New Hanover County Schools begins fingerprinting new hires

NC still does not have statewide requirements; employee screening left up to school districts
New Hanover County Schools begins fingerprinting new hires
Published: May. 11, 2022 at 11:28 AM EDT|Updated: May. 12, 2022 at 10:23 AM EDT
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NEW HANOVER COUNTY, N.C. (WECT) - There has been a significant policy change for New Hanover County Schools, and it’s meant to better protect students.

The district officially started fingerprinting new hires as part of its background check process. This comes at a time when the district is being sued, accused of failing to stop teachers from sexually abusing students, despite warning signs and complaints from parents about concerning behavior by some teachers.

“Effective immediately New Hanover County Schools (NHCS) is requiring that all external new hires be fingerprinted at the New Hanover County Sheriff’s Office (NHCSO),” a memo from Superintendent Charles Foust reads.

Fingerprinting started in April, after the School Board voted to update the policy.

“A final candidate for employment shall be asked to consent to being fingerprinted and providing any other identifying information required for purposes of checking the candidate’s criminal history from the State and National Repositories of Criminal Histories by the Department of Public Safety,” the updated policy reads. “The board of education shall consider refusal to consent when making employment decisions.”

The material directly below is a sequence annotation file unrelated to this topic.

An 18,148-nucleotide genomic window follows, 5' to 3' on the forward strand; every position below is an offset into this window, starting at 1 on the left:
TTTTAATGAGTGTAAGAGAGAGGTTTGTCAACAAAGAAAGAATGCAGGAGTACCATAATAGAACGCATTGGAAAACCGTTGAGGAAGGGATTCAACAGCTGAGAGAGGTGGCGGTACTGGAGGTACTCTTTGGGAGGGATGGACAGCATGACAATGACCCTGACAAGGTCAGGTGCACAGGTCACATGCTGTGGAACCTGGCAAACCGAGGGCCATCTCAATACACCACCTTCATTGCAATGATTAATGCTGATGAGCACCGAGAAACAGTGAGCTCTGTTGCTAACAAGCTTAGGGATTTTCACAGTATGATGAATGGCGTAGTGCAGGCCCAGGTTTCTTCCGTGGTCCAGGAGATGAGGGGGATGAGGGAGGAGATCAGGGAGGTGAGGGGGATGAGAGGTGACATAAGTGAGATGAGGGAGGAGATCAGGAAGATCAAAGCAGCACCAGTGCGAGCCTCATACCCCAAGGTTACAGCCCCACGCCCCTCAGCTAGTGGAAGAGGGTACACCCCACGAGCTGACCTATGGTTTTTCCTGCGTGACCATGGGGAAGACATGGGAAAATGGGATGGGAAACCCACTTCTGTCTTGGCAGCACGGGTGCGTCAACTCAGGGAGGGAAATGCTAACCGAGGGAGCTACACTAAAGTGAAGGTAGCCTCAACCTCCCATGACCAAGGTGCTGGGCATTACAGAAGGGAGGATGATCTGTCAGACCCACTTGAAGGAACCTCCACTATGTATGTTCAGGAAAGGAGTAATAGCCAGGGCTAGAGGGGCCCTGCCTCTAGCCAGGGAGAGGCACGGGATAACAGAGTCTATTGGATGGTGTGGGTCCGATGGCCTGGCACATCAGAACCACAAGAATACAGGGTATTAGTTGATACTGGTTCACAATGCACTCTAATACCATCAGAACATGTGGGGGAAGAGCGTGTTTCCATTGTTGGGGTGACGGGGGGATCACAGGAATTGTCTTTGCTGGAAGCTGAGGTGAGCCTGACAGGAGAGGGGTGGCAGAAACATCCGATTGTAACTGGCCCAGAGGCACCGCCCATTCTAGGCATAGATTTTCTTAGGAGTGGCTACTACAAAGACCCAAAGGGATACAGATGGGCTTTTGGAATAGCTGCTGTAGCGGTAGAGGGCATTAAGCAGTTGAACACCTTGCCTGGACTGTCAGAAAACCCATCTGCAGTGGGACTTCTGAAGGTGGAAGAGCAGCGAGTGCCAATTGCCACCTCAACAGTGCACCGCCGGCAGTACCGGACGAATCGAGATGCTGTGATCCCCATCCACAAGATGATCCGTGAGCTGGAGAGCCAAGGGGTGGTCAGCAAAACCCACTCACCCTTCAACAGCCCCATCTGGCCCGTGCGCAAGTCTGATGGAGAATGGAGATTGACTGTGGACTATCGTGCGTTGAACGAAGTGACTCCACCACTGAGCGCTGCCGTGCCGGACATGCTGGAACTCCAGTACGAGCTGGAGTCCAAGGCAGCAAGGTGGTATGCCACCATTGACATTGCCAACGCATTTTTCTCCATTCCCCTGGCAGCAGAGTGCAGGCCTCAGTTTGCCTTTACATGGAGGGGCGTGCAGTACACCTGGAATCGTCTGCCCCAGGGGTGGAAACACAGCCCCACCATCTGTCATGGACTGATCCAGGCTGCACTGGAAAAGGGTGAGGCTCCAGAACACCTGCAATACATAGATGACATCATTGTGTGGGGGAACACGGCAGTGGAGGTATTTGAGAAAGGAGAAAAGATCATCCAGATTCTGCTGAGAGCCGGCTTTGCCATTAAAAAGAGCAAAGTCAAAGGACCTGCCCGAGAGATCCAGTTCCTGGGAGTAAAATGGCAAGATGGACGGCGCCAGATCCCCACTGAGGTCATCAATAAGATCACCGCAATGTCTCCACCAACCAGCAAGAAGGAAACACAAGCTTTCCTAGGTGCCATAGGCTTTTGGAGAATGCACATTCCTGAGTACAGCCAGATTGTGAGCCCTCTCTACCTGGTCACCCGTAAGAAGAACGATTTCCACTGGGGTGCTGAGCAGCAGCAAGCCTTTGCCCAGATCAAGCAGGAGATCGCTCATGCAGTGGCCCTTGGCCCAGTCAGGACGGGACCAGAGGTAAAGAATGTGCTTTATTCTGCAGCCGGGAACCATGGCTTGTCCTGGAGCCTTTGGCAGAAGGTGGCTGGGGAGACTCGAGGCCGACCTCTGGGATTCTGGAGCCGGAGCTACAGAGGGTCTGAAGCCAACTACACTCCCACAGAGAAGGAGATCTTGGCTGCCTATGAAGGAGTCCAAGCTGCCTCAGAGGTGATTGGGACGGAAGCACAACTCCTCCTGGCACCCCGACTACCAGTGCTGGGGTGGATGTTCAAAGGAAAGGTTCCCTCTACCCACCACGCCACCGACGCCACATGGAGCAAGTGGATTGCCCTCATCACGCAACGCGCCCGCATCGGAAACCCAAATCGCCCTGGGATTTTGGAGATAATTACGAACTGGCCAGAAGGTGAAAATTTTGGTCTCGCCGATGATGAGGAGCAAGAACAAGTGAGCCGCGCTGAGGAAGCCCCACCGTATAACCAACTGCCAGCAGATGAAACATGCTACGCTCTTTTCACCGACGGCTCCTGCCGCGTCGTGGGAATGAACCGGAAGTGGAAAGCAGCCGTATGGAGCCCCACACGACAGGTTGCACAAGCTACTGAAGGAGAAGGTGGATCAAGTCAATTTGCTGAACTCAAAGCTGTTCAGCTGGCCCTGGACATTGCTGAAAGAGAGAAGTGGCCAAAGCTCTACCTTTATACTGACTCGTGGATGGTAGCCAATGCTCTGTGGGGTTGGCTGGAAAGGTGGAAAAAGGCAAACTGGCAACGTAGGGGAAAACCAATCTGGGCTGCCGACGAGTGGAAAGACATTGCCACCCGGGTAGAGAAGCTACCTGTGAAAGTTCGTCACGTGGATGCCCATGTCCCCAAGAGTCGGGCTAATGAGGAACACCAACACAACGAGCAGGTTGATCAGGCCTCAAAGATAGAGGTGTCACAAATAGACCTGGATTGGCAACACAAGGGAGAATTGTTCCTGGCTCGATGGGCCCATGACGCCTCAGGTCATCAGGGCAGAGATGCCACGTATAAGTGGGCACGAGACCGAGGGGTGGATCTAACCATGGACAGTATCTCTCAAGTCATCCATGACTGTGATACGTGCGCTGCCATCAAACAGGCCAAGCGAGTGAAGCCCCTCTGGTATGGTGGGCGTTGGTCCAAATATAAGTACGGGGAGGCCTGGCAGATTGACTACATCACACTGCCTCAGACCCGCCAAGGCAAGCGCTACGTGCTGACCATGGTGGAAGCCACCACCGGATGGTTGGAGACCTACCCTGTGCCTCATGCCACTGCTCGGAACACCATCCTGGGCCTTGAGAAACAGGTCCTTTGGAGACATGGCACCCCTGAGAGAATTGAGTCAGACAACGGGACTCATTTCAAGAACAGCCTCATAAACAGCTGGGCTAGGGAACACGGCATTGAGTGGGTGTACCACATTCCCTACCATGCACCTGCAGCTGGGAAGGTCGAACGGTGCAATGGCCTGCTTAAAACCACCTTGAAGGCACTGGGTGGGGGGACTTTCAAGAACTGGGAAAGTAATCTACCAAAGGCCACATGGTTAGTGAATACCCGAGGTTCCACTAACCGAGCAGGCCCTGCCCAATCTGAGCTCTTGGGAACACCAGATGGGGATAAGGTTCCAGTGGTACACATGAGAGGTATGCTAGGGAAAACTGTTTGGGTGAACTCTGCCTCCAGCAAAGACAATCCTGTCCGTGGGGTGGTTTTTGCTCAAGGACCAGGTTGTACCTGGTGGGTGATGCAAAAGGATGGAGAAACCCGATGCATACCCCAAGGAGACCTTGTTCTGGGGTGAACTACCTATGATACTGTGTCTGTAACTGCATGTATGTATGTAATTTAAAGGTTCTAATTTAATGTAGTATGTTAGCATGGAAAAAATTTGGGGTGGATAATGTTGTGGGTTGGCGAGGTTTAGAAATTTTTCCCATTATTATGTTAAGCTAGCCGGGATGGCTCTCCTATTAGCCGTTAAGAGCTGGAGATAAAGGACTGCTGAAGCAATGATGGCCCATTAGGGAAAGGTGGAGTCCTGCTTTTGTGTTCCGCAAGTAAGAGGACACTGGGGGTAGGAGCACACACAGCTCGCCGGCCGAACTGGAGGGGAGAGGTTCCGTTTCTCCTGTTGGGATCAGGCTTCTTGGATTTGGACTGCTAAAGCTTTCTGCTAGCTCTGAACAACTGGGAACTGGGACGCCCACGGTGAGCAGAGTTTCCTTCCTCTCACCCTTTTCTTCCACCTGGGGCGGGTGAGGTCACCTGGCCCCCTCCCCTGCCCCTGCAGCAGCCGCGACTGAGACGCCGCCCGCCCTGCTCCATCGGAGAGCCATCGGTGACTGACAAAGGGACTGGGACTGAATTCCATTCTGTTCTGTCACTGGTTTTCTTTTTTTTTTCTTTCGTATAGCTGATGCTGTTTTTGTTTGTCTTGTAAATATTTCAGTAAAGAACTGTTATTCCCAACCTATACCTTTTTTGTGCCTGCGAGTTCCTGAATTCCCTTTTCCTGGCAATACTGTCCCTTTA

WECT has been reporting since 2018 on weak teacher background checks in North Carolina. A USA Today investigation gave the state an “F” when it came to its tracking system for problem teachers. North Carolina specifically lost points for leaving screening guidelines up to local school districts. At the time, most North Carolina school districts did not fingerprint teaching applicants.

“Right now in state law, it is the responsibility of the local boards of education to have a policy about background checks, not just for educators but for any school-based employee. So we’ve got a patchwork of how they do that, who gets those background checks, and it varies statewide,” Drew Elliot, a former spokesperson for the North Carolina Department of Public Instruction during an interview in 2018. “What we’d like to see is a standardized process, including fingerprinting, for these people who are going to be with some of the most vulnerable in our community, for long periods of time. And almost all educators are very professional and would never dream of doing anything, but we’ve got to look out for the ones who do.”

Several lawmakers tried and failed to pass legislation that would require fingerprinting educators statewide.

In Southeastern North Carolina, New Hanover and Bladen are the only school districts requiring fingerprints for new hires. Brunswick, Pender, Columbus Counties and Whiteville City Schools still don’t require it.

Under the new policy, NHCS covers the cost of fingerprinting for new hires. The NHCSO is paid $10 per applicant, and the SBI is paid another $38 per applicant. In additions, NHCS pays Background Investigation Bureau (BIB) an average of $14 per employee, to monitor all school employees and volunteers who are criminally charged as well as the background investigation program for all external new hires.

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